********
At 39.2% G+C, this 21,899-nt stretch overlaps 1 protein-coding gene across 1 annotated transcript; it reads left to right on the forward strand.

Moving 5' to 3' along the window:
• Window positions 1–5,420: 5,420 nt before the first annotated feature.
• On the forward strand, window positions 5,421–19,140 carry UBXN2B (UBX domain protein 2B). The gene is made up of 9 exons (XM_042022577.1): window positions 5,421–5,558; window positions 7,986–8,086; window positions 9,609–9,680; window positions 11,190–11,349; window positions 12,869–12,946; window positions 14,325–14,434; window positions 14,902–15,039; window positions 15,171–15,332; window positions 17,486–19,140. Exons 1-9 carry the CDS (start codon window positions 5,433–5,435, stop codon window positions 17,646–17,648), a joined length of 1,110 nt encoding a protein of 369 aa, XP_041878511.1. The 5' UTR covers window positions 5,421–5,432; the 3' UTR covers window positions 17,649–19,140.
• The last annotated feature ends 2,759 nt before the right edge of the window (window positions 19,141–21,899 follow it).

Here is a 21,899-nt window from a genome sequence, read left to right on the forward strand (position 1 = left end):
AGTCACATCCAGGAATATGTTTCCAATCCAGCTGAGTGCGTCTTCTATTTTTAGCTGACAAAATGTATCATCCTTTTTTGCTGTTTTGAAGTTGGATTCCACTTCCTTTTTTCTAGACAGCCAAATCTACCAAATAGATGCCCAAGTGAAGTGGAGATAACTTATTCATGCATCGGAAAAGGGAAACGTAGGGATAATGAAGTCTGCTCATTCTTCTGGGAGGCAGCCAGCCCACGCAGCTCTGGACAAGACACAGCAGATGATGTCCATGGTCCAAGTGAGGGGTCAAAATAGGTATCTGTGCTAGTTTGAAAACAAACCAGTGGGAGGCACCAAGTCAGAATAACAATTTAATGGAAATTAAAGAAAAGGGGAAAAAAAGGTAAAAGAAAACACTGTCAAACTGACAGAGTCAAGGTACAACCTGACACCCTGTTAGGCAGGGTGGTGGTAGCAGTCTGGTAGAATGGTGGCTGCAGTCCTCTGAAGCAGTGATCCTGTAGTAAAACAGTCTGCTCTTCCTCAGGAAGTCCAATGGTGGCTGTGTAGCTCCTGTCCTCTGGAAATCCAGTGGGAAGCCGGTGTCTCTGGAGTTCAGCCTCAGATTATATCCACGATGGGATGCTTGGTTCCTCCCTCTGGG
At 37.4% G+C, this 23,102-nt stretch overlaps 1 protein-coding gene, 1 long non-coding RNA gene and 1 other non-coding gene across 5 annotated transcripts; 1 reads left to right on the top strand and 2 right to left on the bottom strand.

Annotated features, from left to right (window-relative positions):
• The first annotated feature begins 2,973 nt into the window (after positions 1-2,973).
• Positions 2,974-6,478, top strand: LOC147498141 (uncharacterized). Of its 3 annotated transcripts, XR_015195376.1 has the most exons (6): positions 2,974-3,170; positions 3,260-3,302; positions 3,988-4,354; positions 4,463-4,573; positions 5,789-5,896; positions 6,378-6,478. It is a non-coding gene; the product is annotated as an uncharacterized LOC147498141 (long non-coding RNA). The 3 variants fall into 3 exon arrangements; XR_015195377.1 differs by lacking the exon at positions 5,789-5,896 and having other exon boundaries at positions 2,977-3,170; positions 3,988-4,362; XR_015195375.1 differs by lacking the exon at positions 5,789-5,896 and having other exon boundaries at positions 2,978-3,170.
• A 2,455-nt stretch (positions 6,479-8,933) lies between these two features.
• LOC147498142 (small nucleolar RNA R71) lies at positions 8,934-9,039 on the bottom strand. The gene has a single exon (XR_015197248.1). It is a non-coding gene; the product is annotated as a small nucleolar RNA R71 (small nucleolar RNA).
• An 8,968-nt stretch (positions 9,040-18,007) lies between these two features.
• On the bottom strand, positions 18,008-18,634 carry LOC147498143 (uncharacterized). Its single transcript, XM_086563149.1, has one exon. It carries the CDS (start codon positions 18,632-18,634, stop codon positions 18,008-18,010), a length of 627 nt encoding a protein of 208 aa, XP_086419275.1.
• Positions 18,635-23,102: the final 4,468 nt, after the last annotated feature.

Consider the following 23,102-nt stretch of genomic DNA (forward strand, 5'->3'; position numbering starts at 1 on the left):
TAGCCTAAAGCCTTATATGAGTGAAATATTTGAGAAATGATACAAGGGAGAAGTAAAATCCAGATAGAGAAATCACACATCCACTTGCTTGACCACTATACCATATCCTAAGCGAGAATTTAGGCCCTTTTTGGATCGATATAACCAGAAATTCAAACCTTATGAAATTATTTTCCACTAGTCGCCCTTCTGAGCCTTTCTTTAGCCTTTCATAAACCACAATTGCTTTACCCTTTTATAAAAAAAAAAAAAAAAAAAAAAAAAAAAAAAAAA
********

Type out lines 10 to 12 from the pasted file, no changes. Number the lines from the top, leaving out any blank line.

• The first annotated feature begins 2,973 nt into the window (after positions 1-2,973).
• Positions 2,974-6,478, top strand: LOC147498141 (uncharacterized). Of its 3 annotated transcripts, XR_015195376.1 has the most exons (6): positions 2,974-3,170; positions 3,260-3,302; positions 3,988-4,354; positions 4,463-4,573; positions 5,789-5,896; positions 6,378-6,478. It is a non-coding gene; the product is annotated as an uncharacterized LOC147498141 (long non-coding RNA). The 3 variants fall into 3 exon arrangements; XR_015195377.1 differs by lacking the exon at positions 5,789-5,896 and having other exon boundaries at positions 2,977-3,170; positions 3,988-4,362; XR_015195375.1 differs by lacking the exon at positions 5,789-5,896 and having other exon boundaries at positions 2,978-3,170.
• A 2,455-nt stretch (positions 6,479-8,933) lies between these two features.